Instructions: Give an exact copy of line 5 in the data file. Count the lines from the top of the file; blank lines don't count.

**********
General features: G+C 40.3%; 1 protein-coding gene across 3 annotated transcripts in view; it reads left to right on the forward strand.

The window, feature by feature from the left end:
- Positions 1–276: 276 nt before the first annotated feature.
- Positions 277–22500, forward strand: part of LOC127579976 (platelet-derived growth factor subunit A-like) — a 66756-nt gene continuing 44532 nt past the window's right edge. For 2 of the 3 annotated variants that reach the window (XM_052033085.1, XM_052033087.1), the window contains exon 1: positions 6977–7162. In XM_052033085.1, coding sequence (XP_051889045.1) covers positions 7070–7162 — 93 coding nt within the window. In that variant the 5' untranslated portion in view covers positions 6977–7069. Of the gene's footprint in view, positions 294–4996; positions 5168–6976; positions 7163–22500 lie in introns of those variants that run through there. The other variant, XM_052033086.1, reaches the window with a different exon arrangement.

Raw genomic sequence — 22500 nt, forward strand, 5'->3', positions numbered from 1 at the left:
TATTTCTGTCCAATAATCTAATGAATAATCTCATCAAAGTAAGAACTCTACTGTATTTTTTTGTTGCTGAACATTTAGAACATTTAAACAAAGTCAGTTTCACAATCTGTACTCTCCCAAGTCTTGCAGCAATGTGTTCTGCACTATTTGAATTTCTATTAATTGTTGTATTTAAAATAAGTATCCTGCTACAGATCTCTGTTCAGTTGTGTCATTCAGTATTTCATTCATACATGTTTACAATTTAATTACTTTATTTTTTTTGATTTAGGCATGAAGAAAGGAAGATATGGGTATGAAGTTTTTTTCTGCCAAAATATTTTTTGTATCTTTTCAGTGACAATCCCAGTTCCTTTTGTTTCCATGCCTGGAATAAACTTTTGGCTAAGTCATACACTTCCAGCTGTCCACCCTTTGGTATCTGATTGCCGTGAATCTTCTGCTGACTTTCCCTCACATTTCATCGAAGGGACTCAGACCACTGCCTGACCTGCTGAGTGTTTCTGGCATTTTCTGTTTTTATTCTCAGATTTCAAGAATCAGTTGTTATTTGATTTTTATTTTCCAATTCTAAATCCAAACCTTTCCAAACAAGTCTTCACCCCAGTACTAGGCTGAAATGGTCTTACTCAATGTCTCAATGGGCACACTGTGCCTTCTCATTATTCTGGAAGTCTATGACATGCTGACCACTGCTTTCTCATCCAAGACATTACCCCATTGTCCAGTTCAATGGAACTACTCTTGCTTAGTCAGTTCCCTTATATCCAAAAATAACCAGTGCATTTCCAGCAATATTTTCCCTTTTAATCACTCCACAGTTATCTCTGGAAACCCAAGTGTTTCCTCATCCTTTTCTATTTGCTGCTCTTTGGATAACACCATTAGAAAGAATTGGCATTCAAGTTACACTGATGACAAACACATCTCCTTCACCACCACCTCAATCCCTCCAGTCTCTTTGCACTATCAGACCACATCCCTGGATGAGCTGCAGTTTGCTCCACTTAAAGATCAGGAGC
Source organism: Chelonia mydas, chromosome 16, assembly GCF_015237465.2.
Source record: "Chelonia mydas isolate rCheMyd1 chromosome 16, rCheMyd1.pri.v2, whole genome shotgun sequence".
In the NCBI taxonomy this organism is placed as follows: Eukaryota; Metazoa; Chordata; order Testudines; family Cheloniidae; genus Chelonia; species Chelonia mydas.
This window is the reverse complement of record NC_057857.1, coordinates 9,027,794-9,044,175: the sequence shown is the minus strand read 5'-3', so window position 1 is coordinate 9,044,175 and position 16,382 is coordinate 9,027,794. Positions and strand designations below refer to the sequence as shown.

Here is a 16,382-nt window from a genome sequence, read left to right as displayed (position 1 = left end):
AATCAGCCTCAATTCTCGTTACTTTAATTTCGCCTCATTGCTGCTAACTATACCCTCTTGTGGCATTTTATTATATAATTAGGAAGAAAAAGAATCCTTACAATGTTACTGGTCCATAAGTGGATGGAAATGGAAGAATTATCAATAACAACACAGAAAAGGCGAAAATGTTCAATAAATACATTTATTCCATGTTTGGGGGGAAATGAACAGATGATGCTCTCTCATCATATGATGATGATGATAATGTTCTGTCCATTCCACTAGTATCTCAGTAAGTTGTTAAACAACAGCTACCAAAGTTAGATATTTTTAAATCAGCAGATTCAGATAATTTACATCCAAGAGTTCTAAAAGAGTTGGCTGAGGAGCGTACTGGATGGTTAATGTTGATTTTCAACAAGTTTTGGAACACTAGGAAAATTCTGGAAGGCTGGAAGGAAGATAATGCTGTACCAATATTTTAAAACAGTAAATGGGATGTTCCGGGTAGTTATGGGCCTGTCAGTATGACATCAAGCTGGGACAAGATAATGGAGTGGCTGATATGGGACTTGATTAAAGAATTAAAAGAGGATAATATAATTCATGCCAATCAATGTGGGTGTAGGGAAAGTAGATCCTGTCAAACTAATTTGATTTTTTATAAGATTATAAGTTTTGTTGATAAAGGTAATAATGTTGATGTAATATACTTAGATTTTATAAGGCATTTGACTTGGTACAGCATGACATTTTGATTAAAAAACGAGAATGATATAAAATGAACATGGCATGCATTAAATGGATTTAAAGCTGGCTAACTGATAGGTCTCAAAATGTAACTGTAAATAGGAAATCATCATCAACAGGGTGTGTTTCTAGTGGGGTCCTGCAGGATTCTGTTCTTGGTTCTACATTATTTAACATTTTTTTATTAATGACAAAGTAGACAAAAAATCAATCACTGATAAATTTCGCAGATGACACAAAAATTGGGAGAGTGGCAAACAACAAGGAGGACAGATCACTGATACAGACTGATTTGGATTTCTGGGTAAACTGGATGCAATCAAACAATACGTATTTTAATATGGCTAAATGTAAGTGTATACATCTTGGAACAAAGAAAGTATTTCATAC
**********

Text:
Raw genomic sequence — 22500 nt, forward strand, 5'->3', positions numbered from 1 at the left: